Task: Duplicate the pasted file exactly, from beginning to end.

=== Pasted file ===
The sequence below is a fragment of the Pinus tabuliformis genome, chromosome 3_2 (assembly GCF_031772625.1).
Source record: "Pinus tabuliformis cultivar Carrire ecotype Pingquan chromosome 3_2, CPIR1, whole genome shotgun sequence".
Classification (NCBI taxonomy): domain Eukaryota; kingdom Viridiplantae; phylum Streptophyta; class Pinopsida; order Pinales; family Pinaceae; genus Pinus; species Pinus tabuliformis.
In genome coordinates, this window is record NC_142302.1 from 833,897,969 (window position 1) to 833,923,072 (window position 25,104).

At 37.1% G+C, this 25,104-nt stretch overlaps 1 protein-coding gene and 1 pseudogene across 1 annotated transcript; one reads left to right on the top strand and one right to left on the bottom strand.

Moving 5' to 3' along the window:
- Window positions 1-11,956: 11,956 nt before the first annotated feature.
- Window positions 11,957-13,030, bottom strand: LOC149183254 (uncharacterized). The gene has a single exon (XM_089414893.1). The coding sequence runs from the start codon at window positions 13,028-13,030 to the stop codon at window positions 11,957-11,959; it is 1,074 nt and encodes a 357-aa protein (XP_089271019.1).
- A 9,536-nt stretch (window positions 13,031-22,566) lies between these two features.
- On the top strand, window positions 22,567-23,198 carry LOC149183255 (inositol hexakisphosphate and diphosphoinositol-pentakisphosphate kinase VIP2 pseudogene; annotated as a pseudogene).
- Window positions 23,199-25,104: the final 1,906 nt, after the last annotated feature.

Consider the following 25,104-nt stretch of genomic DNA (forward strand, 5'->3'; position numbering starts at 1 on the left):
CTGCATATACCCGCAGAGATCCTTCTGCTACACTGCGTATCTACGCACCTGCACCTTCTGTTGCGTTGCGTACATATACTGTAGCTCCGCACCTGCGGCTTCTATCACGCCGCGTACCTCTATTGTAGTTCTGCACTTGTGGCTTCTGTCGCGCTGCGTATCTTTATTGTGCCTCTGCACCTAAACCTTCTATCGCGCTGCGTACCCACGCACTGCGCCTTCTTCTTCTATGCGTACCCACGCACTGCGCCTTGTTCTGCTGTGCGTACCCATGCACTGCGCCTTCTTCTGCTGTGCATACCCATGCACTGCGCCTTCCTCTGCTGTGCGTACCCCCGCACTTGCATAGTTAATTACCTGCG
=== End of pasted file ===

The sequence below is a fragment of the Pinus tabuliformis genome, chromosome 3_2 (assembly GCF_031772625.1).
Source record: "Pinus tabuliformis cultivar Carrire ecotype Pingquan chromosome 3_2, CPIR1, whole genome shotgun sequence".
Classification (NCBI taxonomy): domain Eukaryota; kingdom Viridiplantae; phylum Streptophyta; class Pinopsida; order Pinales; family Pinaceae; genus Pinus; species Pinus tabuliformis.
In genome coordinates, this window is record NC_142302.1 from 833,897,969 (window position 1) to 833,923,072 (window position 25,104).

At 37.1% G+C, this 25,104-nt stretch overlaps 1 protein-coding gene and 1 pseudogene across 1 annotated transcript; one reads left to right on the top strand and one right to left on the bottom strand.

Moving 5' to 3' along the window:
- Window positions 1-11,956: 11,956 nt before the first annotated feature.
- Window positions 11,957-13,030, bottom strand: LOC149183254 (uncharacterized). The gene has a single exon (XM_089414893.1). The coding sequence runs from the start codon at window positions 13,028-13,030 to the stop codon at window positions 11,957-11,959; it is 1,074 nt and encodes a 357-aa protein (XP_089271019.1).
- A 9,536-nt stretch (window positions 13,031-22,566) lies between these two features.
- On the top strand, window positions 22,567-23,198 carry LOC149183255 (inositol hexakisphosphate and diphosphoinositol-pentakisphosphate kinase VIP2 pseudogene; annotated as a pseudogene).
- Window positions 23,199-25,104: the final 1,906 nt, after the last annotated feature.

Consider the following 25,104-nt stretch of genomic DNA (forward strand, 5'->3'; position numbering starts at 1 on the left):
CTGCATATACCCGCAGAGATCCTTCTGCTACACTGCGTATCTACGCACCTGCACCTTCTGTTGCGTTGCGTACATATACTGTAGCTCCGCACCTGCGGCTTCTATCACGCCGCGTACCTCTATTGTAGTTCTGCACTTGTGGCTTCTGTCGCGCTGCGTATCTTTATTGTGCCTCTGCACCTAAACCTTCTATCGCGCTGCGTACCCACGCACTGCGCCTTCTTCTTCTATGCGTACCCACGCACTGCGCCTTGTTCTGCTGTGCGTACCCATGCACTGCGCCTTCTTCTGCTGTGCATACCCATGCACTGCGCCTTCCTCTGCTGTGCGTACCCCCGCACTTGCATAGTTAATTACCTGCG